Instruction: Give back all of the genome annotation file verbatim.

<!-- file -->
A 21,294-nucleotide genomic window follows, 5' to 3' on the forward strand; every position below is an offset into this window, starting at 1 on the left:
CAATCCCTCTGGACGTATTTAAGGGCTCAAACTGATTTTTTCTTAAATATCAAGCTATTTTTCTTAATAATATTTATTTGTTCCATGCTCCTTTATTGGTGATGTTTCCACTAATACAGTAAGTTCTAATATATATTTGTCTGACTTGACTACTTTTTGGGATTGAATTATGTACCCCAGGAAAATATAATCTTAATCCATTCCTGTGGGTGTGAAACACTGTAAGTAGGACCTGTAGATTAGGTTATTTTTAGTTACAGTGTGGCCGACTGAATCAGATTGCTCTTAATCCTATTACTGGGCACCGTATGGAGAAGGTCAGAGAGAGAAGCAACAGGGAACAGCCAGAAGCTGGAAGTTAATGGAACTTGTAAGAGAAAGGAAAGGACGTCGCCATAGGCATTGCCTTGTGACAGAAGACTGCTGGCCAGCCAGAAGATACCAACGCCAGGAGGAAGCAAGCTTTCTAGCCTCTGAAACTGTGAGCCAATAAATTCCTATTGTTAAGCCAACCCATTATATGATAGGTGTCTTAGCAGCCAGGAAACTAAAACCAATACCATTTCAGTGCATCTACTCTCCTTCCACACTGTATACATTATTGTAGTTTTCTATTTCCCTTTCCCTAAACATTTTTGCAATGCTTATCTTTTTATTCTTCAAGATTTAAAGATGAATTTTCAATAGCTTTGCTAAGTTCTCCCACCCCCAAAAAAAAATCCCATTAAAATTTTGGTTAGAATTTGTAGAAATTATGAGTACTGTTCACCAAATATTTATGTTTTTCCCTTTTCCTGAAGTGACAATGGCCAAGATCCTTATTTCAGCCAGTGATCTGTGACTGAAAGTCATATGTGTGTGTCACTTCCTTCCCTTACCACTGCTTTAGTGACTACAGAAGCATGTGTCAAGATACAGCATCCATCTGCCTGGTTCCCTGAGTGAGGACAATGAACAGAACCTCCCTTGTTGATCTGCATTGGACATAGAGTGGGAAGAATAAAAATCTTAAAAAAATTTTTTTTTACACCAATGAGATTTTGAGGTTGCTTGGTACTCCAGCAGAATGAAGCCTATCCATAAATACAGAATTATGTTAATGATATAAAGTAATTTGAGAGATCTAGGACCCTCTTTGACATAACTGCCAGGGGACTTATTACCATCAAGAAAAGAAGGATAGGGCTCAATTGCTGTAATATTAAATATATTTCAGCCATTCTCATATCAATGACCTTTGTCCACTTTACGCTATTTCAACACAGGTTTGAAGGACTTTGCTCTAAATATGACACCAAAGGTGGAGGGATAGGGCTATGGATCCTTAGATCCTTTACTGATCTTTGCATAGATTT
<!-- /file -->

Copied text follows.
A 21,294-nucleotide genomic window follows, 5' to 3' on the forward strand; every position below is an offset into this window, starting at 1 on the left:
CAATCCCTCTGGACGTATTTAAGGGCTCAAACTGATTTTTTCTTAAATATCAAGCTATTTTTCTTAATAATATTTATTTGTTCCATGCTCCTTTATTGGTGATGTTTCCACTAATACAGTAAGTTCTAATATATATTTGTCTGACTTGACTACTTTTTGGGATTGAATTATGTACCCCAGGAAAATATAATCTTAATCCATTCCTGTGGGTGTGAAACACTGTAAGTAGGACCTGTAGATTAGGTTATTTTTAGTTACAGTGTGGCCGACTGAATCAGATTGCTCTTAATCCTATTACTGGGCACCGTATGGAGAAGGTCAGAGAGAGAAGCAACAGGGAACAGCCAGAAGCTGGAAGTTAATGGAACTTGTAAGAGAAAGGAAAGGACGTCGCCATAGGCATTGCCTTGTGACAGAAGACTGCTGGCCAGCCAGAAGATACCAACGCCAGGAGGAAGCAAGCTTTCTAGCCTCTGAAACTGTGAGCCAATAAATTCCTATTGTTAAGCCAACCCATTATATGATAGGTGTCTTAGCAGCCAGGAAACTAAAACCAATACCATTTCAGTGCATCTACTCTCCTTCCACACTGTATACATTATTGTAGTTTTCTATTTCCCTTTCCCTAAACATTTTTGCAATGCTTATCTTTTTATTCTTCAAGATTTAAAGATGAATTTTCAATAGCTTTGCTAAGTTCTCCCACCCCCAAAAAAAAATCCCATTAAAATTTTGGTTAGAATTTGTAGAAATTATGAGTACTGTTCACCAAATATTTATGTTTTTCCCTTTTCCTGAAGTGACAATGGCCAAGATCCTTATTTCAGCCAGTGATCTGTGACTGAAAGTCATATGTGTGTGTCACTTCCTTCCCTTACCACTGCTTTAGTGACTACAGAAGCATGTGTCAAGATACAGCATCCATCTGCCTGGTTCCCTGAGTGAGGACAATGAACAGAACCTCCCTTGTTGATCTGCATTGGACATAGAGTGGGAAGAATAAAAATCTTAAAAAAATTTTTTTTTACACCAATGAGATTTTGAGGTTGCTTGGTACTCCAGCAGAATGAAGCCTATCCATAAATACAGAATTATGTTAATGATATAAAGTAATTTGAGAGATCTAGGACCCTCTTTGACATAACTGCCAGGGGACTTATTACCATCAAGAAAAGAAGGATAGGGCTCAATTGCTGTAATATTAAATATATTTCAGCCATTCTCATATCAATGACCTTTGTCCACTTTACGCTATTTCAACACAGGTTTGAAGGACTTTGCTCTAAATATGACACCAAAGGTGGAGGGATAGGGCTATGGATCCTTAGATCCTTTACTGATCTTTGCATAGATTT